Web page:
After providing a comprehensive review of geostrategic theory and its application to naval warfare, the book is organized by major operational environments in which such warfare occurs--the high seas, littoral regions, and inland waterways. Lindberg and Todd illustrate how such geographical factors as distance, location, surface, and subsurface conditions influence naval operations, including fleet-to-fleet engagements, amphibious assault, coastal defense, logistical support, and riverine actions. A separate chapter takes an in-depth look at the ways in which geography influences navies themselves with issues such as primary mission type, force structure development, and ship design. Through the use of historical case studies, this volume applies long held geographical concepts to fundamental naval theories and practices to illustrate just how pervasive geography's influence has been during the past 140 years.
Finally, the book shows how China obtained technological, economic, and naval supremacy in Asian waters until the 18th century and goes on to discuss the reasons for the decline of the maritime sector in the 19th century.
Industrial innovations contributed greatly to the Allied cause. George Eastman's Kodak Company developed ship and aircraft camouflage, and the General Electric Company perfected the hydrophone, a precursor to modern sonar. While many are aware of the exploits of Eddie Rickenbacker, the U.S. Army's ace, few know that the Navy also had an ace. After more than 80 years, these forgotten naval heroes receive the recognition that they well deserve in an account that attempts to give the war a human face through personal diaries, letters, and photographs.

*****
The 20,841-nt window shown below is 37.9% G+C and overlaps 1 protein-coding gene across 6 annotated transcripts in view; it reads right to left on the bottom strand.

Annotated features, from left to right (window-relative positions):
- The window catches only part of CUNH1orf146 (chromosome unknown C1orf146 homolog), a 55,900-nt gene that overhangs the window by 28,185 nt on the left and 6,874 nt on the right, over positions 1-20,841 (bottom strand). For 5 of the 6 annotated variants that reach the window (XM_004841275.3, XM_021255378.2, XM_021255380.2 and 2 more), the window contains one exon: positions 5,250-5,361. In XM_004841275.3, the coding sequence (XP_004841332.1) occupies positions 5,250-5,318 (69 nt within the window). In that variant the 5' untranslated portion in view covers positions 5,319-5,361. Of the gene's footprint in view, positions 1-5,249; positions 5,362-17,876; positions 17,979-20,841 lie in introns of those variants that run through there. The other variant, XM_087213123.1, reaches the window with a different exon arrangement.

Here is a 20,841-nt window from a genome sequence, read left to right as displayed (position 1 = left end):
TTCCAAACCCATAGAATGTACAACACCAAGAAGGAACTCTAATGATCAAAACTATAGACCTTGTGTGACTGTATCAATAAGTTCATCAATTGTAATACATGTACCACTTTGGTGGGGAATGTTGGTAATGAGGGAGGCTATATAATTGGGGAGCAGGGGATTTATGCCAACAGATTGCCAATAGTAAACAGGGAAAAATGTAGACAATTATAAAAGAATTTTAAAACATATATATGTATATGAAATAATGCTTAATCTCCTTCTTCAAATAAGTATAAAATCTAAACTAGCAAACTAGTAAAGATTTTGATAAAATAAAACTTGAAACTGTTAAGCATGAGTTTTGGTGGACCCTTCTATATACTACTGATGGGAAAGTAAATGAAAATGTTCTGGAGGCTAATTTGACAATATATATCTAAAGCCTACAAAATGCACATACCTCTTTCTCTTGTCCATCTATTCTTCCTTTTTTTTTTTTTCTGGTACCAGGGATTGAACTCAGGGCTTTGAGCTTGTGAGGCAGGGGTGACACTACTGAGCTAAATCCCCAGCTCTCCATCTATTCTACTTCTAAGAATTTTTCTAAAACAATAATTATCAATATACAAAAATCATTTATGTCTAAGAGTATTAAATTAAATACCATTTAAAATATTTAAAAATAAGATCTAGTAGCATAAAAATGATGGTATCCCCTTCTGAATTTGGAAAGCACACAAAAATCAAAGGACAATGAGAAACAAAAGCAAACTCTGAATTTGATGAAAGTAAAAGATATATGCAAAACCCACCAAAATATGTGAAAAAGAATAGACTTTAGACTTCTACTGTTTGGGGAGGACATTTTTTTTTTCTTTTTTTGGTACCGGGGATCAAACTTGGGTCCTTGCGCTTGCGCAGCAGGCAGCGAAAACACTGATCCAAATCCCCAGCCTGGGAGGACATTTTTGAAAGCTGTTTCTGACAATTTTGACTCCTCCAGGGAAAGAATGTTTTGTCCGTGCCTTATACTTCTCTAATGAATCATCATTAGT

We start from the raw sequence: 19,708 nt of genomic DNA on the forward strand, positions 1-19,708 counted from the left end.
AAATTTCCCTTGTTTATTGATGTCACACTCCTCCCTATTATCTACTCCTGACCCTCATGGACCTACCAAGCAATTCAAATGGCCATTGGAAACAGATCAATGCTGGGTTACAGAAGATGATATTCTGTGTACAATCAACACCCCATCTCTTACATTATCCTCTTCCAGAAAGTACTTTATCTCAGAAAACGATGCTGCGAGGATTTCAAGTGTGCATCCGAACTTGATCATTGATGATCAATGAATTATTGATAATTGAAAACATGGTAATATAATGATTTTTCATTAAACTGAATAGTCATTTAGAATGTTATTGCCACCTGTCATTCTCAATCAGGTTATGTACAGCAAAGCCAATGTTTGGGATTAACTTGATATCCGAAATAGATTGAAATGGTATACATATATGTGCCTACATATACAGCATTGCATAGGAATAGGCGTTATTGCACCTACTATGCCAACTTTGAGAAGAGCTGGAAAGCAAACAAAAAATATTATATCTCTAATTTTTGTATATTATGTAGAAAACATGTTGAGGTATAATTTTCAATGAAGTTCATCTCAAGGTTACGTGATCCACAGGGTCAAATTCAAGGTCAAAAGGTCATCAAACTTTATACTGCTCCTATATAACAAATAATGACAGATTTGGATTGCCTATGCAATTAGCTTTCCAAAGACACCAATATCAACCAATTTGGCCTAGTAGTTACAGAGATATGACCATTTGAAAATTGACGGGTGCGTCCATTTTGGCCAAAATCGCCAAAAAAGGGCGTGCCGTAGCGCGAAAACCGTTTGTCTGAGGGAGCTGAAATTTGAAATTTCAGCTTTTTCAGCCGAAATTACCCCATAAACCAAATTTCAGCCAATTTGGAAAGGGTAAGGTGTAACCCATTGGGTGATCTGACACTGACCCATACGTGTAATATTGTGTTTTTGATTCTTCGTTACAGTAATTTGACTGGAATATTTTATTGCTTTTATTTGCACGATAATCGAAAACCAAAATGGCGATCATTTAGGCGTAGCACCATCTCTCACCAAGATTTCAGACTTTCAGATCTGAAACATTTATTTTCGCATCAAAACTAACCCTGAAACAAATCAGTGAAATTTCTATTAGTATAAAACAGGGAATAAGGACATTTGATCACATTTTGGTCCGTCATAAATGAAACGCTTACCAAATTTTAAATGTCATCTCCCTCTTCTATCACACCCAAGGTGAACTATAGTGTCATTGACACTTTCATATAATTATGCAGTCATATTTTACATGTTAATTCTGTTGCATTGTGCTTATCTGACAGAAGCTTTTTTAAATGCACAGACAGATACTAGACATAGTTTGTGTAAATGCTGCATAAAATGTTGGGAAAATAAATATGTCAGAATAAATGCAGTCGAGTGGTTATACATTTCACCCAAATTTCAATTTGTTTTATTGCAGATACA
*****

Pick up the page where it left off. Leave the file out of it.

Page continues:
Naval forces upheld the sanctions at sea in such a way as to avoid disabling a civilian ship and provided the glue that helped create and maintain the multi-national coalition. The complexity of the situation required the naval forces to adapt their command and control to a highly centralized operation which placed unprecedented demands on the Navy's communications systems. This study provides an insider view of the various plans, even those that were not carried out, and valuable insights into the personalities of the leading officials. Sources include first-hand observations of the events at ComUSNavCent, where the author had access to nearly all events and decisions; hundreds of thousands of messages and other briefing materials; the post-war analysis done by the Center for Naval Analyses; and interviews with almost all of the key players.
“All Scripture is breathed out by God and profitable for teaching, for reproof, for correction, and for training in righteousness” (2 Tim. 3:16).
“For everything that was written in the past was written for our instruction, so that through endurance and the encouragement of the Scriptures, we might have hope” (Romans 15:4).
Relating everyday occurrences in the world around us and some uncommon observations of birds to biblical passages, the author has made a life germane to the teachings of Jesus Christ. It is filled with quick references to inspirational wisdom. Let this book be a guide to strengthen your faith, give you fresh hope, and help your love grow, grow, grow!